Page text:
Contrary to popular belief, eating certified organic produce isn’t necessarily better for your health. “Ultimately, the current research suggests there are no nutritional difference between organic versus conventionally grown produce,” says Sharp. So, while organic farming may have environmental benefits, picking up conventional produce is just as good for you from a nutritional standpoint.

However, if you want the benefits of organic without the added cost, hit up a farmers’ market and ask the vendors about their produce, recommends Sharp. Securing organic certification can be pricey. Many farmers may follow organic guidelines without pursuing the credential and sell their produce at a lower price point than certified produce.

4. Try fermented and pickled foods

Pickling and preserving is back and on trend. Preserving in-season produce is a great way to eat seasonally and affordably all winter. Fermented, pickled foods are filled with healthy probiotics. Make your own pickles, sauces, salsas, and jellies with the last bumper crops of summer and fall so you can enjoy them all winter long.

5. Join an agricultural community

Do you enjoy getting creative in the kitchen? Is your family adventurous in its eating habits? Are you looking for a way to change things up at the dinner table? If you answered “yes” to any of these questions, you may want to consider joining a winter community-supported agriculture (CSA) organization. A CSA will provide you a share of the crop at a local farm that you’ll pick up each week. It takes the guesswork out of eating seasonally and creates splendid opportunities to try out new vegetables you wouldn’t have picked up otherwise. That said, avoid a CSA share if your family members are picky eaters, says Sharp, or you may find yourself wasting food and money.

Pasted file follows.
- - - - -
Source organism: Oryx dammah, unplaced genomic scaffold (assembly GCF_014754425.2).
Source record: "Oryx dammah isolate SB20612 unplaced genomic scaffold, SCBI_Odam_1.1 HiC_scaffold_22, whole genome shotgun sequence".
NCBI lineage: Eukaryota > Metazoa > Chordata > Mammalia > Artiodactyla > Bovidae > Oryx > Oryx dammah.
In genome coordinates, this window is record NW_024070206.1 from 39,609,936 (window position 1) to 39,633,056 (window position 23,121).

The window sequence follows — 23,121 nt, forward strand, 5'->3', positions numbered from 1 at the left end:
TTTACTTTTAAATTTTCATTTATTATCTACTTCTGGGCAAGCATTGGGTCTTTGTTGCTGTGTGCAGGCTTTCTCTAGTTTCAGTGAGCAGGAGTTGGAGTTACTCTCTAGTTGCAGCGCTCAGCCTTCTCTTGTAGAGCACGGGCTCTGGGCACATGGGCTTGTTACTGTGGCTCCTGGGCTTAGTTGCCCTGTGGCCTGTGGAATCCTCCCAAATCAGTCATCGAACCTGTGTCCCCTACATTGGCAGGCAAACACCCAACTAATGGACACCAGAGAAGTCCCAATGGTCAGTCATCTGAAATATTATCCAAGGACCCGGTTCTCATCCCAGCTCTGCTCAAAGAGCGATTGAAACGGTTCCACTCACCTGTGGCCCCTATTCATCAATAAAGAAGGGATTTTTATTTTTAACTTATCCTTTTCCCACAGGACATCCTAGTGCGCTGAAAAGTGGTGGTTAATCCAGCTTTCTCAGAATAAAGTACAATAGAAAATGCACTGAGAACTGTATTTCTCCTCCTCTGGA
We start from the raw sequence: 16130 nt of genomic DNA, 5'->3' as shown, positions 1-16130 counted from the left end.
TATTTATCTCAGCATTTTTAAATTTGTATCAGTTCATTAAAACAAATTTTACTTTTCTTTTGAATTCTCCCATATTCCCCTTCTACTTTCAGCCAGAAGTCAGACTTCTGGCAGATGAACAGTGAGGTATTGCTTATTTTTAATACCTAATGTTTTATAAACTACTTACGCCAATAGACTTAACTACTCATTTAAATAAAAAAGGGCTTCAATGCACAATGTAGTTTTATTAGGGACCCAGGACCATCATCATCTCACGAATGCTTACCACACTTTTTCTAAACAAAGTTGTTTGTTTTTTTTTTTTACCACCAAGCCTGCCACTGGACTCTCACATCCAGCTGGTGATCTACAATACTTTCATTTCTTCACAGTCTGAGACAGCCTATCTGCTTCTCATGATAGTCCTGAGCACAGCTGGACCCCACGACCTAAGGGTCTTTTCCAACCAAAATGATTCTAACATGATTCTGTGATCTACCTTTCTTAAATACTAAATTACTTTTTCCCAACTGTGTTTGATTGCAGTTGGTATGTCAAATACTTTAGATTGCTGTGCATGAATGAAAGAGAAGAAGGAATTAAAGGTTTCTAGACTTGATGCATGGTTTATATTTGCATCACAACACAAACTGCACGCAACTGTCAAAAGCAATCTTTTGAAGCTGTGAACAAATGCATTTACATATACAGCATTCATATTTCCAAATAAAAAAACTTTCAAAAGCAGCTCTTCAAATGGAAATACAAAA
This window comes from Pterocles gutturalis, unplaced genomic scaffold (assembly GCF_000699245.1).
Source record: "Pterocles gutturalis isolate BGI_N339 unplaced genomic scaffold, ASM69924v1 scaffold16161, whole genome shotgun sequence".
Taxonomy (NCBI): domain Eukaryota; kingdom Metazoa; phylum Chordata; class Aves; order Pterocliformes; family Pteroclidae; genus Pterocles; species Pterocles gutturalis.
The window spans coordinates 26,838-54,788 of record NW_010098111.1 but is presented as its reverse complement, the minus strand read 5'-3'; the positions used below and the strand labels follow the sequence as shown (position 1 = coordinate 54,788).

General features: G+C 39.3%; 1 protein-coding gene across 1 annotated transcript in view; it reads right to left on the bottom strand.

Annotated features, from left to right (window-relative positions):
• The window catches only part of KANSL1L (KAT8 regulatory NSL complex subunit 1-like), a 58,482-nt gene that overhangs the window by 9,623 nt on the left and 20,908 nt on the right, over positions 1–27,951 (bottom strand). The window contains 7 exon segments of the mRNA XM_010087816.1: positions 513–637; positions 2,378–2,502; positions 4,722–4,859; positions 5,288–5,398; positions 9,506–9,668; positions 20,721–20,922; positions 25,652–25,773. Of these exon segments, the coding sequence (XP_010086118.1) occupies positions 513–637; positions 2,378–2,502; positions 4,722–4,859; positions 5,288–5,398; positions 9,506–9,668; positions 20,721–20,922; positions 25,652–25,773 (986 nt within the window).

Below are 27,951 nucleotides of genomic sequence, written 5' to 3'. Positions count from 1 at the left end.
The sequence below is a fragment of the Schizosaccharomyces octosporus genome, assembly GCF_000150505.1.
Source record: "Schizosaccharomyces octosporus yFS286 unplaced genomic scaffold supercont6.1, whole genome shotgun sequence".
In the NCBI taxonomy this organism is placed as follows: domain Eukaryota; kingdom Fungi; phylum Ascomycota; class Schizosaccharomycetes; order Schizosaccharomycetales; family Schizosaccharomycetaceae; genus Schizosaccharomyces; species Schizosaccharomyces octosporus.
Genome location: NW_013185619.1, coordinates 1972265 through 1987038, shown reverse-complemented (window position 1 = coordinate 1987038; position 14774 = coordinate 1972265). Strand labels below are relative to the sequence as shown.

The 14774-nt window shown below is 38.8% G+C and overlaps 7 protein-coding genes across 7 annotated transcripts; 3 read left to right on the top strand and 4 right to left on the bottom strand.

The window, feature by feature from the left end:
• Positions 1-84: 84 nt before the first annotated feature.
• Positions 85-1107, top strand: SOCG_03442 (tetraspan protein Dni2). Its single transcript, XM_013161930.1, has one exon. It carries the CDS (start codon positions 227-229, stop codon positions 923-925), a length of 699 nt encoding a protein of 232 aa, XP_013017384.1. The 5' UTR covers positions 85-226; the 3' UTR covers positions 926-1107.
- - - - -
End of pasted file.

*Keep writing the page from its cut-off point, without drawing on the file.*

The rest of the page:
6. Fill up on beans and lentils

Fruits and veggies get all the attention when it comes to seasonal eating, but beans and lentils – a.k.a. “pulses” – grow seasonally, too. Pulses can be a fantastic source of fibre and are filled with healthy plant-based protein. “I’m always trying to incorporate more meatless meals into my routine and it’s a great low-cost way to make dinner,” says Sharp. For example, transform chickpeas into a delectable hummus or use white beans to make a wintery stew.